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  1. Sasha Fisher Sasha Fisher

    The U.S. spends $50 billion dollars on aid each year, but too many communities are still failing. There's a problem in the way we give foreign aid and Sasha is redesigning the model. She realized the solution is to involve the community in the planning and design of AID projects. After graduating from college, Sasha moved to East Africa to start Spark Microgrants. Spark provides grants to rural poor communities in Rwanda and Uganda to implement their own social impact projects such as schools, water wells, and health centers. Since 2011, Spark has awarded 32 grants in 50 communities, creating projects that have improved the lives of over 15,000 people.


  2. Daniel Maree Daniel Maree

    Growing up as a black male in a predominantly white neighborhood in Florida, Daniel frequently felt profiled because of his race. Then in February 2012 Trayvon Martin was shot while walking around his neighborhood and Daniel knew it could have been him. Daniel started the movement that brought the Trayvon Martin case to our national attention. The Millionhoodies Movement for Justice raised awareness for the case by collecting over two million petition signatures to have George Zimmerman arrested and engaged 50,000 people to participate in Millionhoodies rallies across the country.


  3. Jillian Mourning Jillian Mourning

    Jillian was 19 years-old when she took a break from college to start her modeling career. One night while sleeping in her hotel room, her manager and his friends raped her, which started a vicious cycle where she was the victim of sexual trafficking and blackmail for six months. After getting out of that dangerous situation, Jillian founded an organization that works to prevent sex trafficking from going unnoticed. All We Want is LOVE (Liberation of Victims Everywhere) provides training to those who might come in contact with it such as hotel workers and cable companies, and work to rescue sex trafficking victims. Jillian has distributed 12,000 bars of soap labeled with the National Sex Trafficking Hotline to hotels during the PGA Golf Tournament, which resulted in uncovering five cases of trafficking.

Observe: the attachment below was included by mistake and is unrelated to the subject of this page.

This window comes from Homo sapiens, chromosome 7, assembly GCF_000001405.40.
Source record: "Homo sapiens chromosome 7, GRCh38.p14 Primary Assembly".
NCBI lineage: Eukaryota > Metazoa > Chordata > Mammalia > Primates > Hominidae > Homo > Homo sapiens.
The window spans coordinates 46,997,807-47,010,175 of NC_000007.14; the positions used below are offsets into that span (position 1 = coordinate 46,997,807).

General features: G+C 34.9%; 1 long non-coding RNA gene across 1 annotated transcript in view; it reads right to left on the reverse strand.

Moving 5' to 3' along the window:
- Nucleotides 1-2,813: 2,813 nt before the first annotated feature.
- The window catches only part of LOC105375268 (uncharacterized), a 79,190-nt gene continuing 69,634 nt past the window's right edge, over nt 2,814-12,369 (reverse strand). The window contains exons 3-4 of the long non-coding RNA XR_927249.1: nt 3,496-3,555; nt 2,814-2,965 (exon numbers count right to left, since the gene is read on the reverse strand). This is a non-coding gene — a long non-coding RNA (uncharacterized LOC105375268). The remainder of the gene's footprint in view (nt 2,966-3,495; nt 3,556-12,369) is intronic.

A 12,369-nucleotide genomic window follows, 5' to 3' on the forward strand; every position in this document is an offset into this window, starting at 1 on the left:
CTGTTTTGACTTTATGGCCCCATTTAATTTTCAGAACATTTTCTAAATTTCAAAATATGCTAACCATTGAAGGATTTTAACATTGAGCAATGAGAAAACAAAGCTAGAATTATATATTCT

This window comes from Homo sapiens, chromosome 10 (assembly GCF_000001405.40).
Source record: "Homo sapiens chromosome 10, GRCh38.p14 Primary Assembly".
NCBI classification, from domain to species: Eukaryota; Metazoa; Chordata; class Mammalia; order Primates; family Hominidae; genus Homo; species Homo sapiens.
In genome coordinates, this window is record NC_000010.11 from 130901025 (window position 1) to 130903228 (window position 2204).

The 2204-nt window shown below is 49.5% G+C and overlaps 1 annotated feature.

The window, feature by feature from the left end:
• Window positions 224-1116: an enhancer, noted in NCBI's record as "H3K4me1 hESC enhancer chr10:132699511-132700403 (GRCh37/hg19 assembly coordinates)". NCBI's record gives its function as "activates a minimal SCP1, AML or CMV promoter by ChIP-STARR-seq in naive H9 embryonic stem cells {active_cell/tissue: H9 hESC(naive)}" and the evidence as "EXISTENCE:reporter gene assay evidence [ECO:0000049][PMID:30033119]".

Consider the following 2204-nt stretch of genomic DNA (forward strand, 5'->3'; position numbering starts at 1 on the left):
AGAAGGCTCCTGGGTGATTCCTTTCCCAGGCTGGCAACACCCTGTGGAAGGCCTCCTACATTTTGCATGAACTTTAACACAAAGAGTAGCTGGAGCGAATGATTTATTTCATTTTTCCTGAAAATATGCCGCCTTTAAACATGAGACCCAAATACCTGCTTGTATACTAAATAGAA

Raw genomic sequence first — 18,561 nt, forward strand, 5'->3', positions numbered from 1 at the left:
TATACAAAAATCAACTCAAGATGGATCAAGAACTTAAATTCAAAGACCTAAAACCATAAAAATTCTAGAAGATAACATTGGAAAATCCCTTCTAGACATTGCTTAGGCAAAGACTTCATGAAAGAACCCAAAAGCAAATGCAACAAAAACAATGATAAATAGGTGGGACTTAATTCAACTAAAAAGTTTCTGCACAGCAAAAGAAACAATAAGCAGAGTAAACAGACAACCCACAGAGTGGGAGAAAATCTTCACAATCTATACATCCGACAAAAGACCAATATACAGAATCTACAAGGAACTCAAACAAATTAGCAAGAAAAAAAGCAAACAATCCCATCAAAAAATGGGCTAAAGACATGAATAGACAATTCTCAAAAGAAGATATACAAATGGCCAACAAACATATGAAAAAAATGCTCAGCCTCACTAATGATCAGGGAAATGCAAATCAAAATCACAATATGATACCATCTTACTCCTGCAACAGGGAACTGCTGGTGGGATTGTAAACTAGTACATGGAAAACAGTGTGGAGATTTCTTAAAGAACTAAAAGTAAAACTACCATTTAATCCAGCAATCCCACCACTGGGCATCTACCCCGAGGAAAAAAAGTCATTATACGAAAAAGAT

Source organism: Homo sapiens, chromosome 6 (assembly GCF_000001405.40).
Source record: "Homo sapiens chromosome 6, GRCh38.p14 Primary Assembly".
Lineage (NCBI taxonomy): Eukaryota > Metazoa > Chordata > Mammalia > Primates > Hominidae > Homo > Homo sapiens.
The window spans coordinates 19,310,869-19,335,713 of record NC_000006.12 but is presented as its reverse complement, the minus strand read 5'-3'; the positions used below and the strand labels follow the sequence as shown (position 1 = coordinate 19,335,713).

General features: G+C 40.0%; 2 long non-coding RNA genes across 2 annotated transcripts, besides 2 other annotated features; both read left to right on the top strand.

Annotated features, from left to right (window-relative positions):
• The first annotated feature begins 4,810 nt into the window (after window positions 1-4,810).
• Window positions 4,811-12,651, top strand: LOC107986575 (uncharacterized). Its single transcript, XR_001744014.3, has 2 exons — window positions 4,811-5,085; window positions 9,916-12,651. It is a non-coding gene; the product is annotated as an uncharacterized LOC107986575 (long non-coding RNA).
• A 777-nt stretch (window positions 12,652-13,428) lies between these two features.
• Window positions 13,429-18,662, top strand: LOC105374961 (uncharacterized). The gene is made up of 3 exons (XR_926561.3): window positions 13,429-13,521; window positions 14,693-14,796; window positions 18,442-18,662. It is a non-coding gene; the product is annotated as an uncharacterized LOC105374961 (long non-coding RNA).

4. Lorella Praeli Lorella Praeli

    Lorella was two years old when she was in a car accident in her native country of Peru. The accident left her with only one leg. Lorella's parents brought her to the U.S. so that she could have a better chance of receiving top-notch medical care and an education. Lorella is a DREAMer, someone who was brought to the U.S. as a child without documentation. She did not know she was undocumented until she was applying for college and was offered a full ride from Quinnipiac University, but was not allowed to receive it. Lorella convinced the college to give her a scholarship, and then started a student group that fought to make sure undocumented students in Connecticut could receive in-state tuition. Lorella is now the Director of Advocacy and Policy at United We Dream, a national organization dedicated to earning rights for the 11 million DREAMers in the U.S.


  5. Ben Simon Ben Simon

    22 million pounds of food are wasted every year on college campuses across the U.S, but 49 million people in the country are hungry. The facts don't add up, so Ben started the Food Recovery Network to recover leftover food from dining halls and donate it to local soup kitchens. FRN has 19 college chapters across 11 states and has recovered 135,000 pounds of food.



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